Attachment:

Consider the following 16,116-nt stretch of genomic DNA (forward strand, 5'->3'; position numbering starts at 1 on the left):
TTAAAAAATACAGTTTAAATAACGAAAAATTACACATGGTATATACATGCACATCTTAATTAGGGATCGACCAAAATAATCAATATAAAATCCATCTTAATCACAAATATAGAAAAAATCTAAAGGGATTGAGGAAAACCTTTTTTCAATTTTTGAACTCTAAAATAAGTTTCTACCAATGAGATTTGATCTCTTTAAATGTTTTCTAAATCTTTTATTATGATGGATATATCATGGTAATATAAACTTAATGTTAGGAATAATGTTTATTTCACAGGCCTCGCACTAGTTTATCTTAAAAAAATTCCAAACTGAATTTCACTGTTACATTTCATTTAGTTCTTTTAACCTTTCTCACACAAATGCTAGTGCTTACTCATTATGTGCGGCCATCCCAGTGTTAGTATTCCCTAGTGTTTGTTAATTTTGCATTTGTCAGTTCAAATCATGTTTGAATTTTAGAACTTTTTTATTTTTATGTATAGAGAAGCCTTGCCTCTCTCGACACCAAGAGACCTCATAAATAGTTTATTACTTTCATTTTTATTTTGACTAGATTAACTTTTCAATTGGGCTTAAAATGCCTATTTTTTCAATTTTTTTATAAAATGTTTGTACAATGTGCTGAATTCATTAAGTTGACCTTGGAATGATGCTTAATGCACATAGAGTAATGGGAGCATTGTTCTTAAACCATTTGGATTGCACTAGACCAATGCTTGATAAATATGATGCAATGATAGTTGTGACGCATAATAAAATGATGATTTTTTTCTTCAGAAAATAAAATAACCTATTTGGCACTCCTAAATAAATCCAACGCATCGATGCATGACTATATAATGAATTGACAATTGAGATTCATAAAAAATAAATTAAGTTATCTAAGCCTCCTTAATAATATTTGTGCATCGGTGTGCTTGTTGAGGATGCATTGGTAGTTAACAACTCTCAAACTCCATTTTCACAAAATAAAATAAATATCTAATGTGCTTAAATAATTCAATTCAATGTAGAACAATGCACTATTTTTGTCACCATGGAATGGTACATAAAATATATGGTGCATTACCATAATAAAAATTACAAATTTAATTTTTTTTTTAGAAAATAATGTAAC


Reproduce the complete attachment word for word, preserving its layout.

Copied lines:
Consider the following 16,116-nt stretch of genomic DNA (forward strand, 5'->3'; position numbering starts at 1 on the left):
TTAAAAAATACAGTTTAAATAACGAAAAATTACACATGGTATATACATGCACATCTTAATTAGGGATCGACCAAAATAATCAATATAAAATCCATCTTAATCACAAATATAGAAAAAATCTAAAGGGATTGAGGAAAACCTTTTTTCAATTTTTGAACTCTAAAATAAGTTTCTACCAATGAGATTTGATCTCTTTAAATGTTTTCTAAATCTTTTATTATGATGGATATATCATGGTAATATAAACTTAATGTTAGGAATAATGTTTATTTCACAGGCCTCGCACTAGTTTATCTTAAAAAAATTCCAAACTGAATTTCACTGTTACATTTCATTTAGTTCTTTTAACCTTTCTCACACAAATGCTAGTGCTTACTCATTATGTGCGGCCATCCCAGTGTTAGTATTCCCTAGTGTTTGTTAATTTTGCATTTGTCAGTTCAAATCATGTTTGAATTTTAGAACTTTTTTATTTTTATGTATAGAGAAGCCTTGCCTCTCTCGACACCAAGAGACCTCATAAATAGTTTATTACTTTCATTTTTATTTTGACTAGATTAACTTTTCAATTGGGCTTAAAATGCCTATTTTTTCAATTTTTTTATAAAATGTTTGTACAATGTGCTGAATTCATTAAGTTGACCTTGGAATGATGCTTAATGCACATAGAGTAATGGGAGCATTGTTCTTAAACCATTTGGATTGCACTAGACCAATGCTTGATAAATATGATGCAATGATAGTTGTGACGCATAATAAAATGATGATTTTTTTCTTCAGAAAATAAAATAACCTATTTGGCACTCCTAAATAAATCCAACGCATCGATGCATGACTATATAATGAATTGACAATTGAGATTCATAAAAAATAAATTAAGTTATCTAAGCCTCCTTAATAATATTTGTGCATCGGTGTGCTTGTTGAGGATGCATTGGTAGTTAACAACTCTCAAACTCCATTTTCACAAAATAAAATAAATATCTAATGTGCTTAAATAATTCAATTCAATGTAGAACAATGCACTATTTTTGTCACCATGGAATGGTACATAAAATATATGGTGCATTACCATAATAAAAATTACAAATTTAATTTTTTTTTTAGAAAATAATGTAAC